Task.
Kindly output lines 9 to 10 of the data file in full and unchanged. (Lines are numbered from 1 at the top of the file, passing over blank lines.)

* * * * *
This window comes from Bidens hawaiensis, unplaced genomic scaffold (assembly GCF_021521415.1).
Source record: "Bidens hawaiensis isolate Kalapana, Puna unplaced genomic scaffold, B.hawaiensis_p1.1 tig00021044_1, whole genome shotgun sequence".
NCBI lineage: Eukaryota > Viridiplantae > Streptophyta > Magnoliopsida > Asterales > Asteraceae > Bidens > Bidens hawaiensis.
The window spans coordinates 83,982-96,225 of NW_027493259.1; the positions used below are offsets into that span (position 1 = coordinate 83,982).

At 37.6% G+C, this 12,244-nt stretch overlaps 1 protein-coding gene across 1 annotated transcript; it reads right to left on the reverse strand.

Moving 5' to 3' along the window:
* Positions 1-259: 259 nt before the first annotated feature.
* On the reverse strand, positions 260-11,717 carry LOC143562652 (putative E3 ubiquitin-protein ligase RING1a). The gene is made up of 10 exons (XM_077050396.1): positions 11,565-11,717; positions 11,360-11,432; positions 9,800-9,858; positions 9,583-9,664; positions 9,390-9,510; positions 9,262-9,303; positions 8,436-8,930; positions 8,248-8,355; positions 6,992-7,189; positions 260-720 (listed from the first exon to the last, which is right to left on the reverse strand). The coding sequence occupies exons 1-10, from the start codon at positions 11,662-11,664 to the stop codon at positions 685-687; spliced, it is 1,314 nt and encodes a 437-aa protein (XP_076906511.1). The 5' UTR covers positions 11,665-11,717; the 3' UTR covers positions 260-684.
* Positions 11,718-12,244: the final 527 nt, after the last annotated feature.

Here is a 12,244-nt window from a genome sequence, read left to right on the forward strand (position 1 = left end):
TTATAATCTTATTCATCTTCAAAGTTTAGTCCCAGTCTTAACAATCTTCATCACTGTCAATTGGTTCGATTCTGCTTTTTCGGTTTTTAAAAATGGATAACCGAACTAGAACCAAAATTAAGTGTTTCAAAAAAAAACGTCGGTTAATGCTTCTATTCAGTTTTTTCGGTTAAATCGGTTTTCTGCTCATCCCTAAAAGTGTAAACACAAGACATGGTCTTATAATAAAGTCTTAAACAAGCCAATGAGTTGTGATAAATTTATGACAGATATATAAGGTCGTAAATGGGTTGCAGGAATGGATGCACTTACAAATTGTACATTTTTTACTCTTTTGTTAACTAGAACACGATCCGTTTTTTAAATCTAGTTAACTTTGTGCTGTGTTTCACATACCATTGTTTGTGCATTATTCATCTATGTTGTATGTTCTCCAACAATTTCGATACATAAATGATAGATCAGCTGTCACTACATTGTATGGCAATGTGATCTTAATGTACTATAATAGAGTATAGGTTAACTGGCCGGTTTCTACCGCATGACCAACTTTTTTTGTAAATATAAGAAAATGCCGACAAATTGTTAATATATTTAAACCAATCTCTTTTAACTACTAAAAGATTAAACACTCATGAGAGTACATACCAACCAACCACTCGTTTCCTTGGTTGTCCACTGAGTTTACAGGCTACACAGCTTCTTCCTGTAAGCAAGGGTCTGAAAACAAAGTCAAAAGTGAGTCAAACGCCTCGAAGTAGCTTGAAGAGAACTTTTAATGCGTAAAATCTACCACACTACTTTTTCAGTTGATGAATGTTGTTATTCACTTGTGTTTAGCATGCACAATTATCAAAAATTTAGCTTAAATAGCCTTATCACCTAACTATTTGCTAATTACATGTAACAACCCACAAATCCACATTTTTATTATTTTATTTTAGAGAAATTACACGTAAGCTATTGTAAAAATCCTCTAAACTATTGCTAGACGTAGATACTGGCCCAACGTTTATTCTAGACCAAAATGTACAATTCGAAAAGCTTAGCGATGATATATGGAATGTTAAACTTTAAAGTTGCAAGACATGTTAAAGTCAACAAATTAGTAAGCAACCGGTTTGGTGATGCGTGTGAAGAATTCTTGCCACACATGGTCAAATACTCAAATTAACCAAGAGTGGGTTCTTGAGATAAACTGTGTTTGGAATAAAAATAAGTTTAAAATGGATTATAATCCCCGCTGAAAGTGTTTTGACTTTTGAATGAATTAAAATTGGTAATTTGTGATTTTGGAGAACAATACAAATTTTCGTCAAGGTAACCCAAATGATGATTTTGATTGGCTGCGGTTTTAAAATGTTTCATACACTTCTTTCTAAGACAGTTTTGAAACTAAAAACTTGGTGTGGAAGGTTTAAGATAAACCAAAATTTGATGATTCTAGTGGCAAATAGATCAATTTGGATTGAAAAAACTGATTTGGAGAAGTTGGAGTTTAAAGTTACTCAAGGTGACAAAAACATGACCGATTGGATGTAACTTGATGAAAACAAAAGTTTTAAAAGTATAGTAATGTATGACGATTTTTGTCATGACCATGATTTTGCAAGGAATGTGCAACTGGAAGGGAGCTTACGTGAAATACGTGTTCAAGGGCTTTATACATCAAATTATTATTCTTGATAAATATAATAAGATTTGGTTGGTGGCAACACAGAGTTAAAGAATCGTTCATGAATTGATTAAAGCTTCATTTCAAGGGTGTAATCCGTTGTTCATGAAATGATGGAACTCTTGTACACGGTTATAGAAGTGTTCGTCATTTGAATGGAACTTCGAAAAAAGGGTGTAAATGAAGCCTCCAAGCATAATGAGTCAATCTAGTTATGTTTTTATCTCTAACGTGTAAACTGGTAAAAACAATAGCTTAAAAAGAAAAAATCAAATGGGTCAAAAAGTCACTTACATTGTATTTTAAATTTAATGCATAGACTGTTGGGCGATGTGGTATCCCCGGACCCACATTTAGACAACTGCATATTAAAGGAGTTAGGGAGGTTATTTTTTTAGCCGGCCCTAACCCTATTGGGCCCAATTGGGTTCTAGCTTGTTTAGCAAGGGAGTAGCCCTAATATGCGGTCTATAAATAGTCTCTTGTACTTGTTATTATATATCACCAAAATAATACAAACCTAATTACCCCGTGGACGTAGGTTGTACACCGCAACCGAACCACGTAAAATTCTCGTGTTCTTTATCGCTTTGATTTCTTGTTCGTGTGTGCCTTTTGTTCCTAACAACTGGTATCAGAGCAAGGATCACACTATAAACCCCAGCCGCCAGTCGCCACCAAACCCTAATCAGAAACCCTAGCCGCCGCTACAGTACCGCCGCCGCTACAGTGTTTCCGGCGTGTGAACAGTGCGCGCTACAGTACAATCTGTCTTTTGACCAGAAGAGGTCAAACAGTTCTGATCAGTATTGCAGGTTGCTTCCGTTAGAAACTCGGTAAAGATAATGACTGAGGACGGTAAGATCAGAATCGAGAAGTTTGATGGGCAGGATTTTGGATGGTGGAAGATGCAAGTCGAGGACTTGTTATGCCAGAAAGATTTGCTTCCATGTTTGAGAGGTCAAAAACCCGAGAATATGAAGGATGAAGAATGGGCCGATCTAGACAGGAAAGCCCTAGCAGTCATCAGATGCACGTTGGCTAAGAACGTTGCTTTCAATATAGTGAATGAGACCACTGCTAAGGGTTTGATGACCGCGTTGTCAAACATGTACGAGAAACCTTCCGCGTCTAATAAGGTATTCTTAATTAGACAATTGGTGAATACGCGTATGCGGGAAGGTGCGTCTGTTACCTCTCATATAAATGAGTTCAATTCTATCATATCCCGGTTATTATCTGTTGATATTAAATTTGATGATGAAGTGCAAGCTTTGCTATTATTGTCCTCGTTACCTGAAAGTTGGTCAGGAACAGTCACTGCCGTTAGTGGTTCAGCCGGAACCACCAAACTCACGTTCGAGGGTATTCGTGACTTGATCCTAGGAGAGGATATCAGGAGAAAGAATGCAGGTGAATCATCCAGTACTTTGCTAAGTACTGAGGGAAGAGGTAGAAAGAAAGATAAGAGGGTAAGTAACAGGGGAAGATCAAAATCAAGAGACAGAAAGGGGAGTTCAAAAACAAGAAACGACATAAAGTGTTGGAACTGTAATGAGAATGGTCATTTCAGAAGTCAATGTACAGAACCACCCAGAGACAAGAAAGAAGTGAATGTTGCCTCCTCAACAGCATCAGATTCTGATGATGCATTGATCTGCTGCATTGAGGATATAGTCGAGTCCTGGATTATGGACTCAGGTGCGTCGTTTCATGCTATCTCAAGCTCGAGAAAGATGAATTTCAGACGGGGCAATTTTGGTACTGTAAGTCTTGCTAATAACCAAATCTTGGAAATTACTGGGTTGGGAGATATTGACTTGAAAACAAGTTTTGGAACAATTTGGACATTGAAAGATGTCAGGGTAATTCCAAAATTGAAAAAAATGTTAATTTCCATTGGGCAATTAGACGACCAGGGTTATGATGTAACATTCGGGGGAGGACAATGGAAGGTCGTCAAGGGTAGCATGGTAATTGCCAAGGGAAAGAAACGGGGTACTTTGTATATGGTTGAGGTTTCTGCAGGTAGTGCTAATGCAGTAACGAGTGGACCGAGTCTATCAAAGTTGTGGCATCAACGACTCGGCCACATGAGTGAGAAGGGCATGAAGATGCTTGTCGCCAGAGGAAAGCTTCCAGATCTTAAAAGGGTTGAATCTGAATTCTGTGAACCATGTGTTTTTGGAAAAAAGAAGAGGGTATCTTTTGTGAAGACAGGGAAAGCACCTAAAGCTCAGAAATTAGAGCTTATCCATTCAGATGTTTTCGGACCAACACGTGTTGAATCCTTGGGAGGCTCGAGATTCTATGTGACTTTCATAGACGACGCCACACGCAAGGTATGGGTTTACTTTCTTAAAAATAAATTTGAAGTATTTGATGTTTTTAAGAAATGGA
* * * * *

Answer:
* Positions 11,718-12,244: the final 527 nt, after the last annotated feature.

Here is a 12,244-nt window from a genome sequence, read left to right on the forward strand (position 1 = left end):